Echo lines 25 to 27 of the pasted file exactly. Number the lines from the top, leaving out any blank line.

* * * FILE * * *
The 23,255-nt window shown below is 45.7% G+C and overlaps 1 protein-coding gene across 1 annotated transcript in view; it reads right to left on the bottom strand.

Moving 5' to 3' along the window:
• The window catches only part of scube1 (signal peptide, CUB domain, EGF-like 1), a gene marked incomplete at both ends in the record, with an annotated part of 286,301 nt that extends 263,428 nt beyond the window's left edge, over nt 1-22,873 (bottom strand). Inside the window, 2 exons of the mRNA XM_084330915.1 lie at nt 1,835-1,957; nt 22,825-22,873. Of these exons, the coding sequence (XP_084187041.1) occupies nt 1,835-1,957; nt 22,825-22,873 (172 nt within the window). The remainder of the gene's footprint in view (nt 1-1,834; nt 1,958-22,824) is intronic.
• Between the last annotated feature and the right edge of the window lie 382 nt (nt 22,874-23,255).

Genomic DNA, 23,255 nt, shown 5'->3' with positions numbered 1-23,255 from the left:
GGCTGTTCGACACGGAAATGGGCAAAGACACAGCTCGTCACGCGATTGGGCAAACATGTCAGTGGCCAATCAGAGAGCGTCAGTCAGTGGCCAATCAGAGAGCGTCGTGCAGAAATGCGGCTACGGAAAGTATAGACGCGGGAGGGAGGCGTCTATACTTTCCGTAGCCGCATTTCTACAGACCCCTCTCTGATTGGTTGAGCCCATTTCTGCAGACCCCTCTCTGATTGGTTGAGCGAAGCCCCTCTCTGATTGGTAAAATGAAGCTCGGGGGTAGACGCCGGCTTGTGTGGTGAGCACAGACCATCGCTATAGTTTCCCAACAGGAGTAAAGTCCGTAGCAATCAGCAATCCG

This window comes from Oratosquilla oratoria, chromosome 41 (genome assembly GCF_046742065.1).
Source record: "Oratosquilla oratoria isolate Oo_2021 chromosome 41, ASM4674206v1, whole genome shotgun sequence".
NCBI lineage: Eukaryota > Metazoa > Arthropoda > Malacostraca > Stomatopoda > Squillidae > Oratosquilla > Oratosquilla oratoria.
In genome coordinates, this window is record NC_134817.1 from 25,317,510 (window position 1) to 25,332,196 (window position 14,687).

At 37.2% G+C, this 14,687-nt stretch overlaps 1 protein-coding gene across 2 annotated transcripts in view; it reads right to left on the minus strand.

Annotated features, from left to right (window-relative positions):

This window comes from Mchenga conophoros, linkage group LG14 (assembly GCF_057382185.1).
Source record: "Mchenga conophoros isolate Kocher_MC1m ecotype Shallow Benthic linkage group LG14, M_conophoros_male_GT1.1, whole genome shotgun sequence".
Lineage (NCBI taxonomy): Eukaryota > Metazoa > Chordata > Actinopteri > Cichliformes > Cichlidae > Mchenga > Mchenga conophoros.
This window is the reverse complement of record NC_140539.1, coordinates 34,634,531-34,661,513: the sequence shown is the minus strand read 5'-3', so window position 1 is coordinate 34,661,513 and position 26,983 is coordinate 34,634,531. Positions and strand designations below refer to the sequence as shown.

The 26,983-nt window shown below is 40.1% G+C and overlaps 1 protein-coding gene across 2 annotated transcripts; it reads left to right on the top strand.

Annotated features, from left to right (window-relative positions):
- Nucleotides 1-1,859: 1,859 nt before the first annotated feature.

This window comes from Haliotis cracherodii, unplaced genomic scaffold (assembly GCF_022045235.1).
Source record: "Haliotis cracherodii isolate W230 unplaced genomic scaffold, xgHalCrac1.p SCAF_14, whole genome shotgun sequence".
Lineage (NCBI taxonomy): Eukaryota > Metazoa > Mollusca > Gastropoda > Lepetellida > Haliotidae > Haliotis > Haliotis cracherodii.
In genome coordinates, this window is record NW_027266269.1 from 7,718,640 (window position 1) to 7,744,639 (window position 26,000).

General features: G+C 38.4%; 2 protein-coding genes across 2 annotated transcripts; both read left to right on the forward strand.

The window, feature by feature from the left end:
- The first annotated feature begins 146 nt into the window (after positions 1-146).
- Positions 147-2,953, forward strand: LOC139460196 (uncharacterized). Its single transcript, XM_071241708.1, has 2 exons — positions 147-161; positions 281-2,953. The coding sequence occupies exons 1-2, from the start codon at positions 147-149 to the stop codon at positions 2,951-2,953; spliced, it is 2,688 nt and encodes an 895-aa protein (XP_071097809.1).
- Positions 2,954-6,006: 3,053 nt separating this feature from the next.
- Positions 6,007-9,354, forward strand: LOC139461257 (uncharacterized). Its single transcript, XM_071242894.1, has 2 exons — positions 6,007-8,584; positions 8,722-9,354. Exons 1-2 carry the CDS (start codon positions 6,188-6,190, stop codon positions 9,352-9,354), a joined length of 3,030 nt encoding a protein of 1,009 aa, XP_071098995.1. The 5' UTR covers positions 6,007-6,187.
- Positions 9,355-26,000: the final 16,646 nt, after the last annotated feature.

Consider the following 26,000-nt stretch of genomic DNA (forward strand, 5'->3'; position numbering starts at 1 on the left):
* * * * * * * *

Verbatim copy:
The window, feature by feature from the left end:
- The first annotated feature begins 146 nt into the window (after positions 1-146).
- Positions 147-2,953, forward strand: LOC139460196 (uncharacterized). Its single transcript, XM_071241708.1, has 2 exons — positions 147-161; positions 281-2,953. The coding sequence occupies exons 1-2, from the start codon at positions 147-149 to the stop codon at positions 2,951-2,953; spliced, it is 2,688 nt and encodes an 895-aa protein (XP_071097809.1).